The representatives of the Humboldt Forum have shown that skilful behaviour is required to work with the complexities of stakeholder requirements. A diplomatic meandering is required to manage the four main partners of the forum. The overall strategic direction is informed by the heads of institutions appointed through a political process, representing German national identity through political representation. A governmental stratified system of seniority of appointments is often in contrast to diversity and inclusion, being critical to represent the realities of the exhibitions, which are opportunities for further development to translate activist positions to processes in the institution to make progress on post-colonial and de-colonial futures. This leaves the forum as the playground for employees to open the building to various standpoints with international cultural baggage through a collaborative process. Staff training includes the expansion of people’s vocabulary to be more comfortable and represented in institutions. The global-local tension is balanced through facilitation, using the space to translate into administrative, cultural, and capability-building practices such as internal workshops to enable people to navigate complexity.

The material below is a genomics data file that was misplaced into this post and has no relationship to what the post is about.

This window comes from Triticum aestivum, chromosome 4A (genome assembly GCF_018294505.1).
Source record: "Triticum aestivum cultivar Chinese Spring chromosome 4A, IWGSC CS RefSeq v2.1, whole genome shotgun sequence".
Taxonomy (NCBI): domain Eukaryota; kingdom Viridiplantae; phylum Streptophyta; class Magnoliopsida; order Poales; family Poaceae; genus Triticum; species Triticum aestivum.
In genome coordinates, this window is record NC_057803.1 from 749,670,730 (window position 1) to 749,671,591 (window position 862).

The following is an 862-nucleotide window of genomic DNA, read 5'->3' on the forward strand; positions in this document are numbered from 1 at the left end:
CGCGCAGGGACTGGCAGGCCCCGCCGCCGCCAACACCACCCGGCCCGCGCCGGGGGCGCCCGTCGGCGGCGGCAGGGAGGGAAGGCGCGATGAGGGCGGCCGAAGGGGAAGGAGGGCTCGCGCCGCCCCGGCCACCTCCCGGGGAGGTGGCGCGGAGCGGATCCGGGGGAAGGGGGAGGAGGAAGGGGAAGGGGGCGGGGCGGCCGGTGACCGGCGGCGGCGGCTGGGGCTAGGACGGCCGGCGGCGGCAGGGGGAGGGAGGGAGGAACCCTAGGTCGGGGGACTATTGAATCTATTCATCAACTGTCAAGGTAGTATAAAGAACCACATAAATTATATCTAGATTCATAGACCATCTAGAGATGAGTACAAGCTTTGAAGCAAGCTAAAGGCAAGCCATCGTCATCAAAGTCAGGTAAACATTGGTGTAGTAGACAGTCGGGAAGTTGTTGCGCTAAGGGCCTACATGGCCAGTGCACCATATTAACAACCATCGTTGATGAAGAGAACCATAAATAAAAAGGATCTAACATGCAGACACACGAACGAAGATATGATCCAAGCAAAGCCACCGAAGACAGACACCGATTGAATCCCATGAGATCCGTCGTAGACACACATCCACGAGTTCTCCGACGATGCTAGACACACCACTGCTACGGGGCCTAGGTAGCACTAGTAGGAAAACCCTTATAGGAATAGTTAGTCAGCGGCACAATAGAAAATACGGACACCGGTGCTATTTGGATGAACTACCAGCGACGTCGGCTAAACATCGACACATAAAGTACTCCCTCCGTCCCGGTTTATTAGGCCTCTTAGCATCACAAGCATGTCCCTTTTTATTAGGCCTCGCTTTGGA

Learning about the Humboldt Forum turned out to be an immensely enlightening experience for the transcultural caravan group. As it is a dynamic partner, the Humboldt Forum is worth a visit as it can facilitate transformation in society through collaboration to reconstruct and navigate the future.
Special thanks to Erik Heermann, Tarek Ibrahim, Maike Schimanowski, and Amel Ouaissavery and staff of the Humboldt Forum who hosted the TSRG 2023.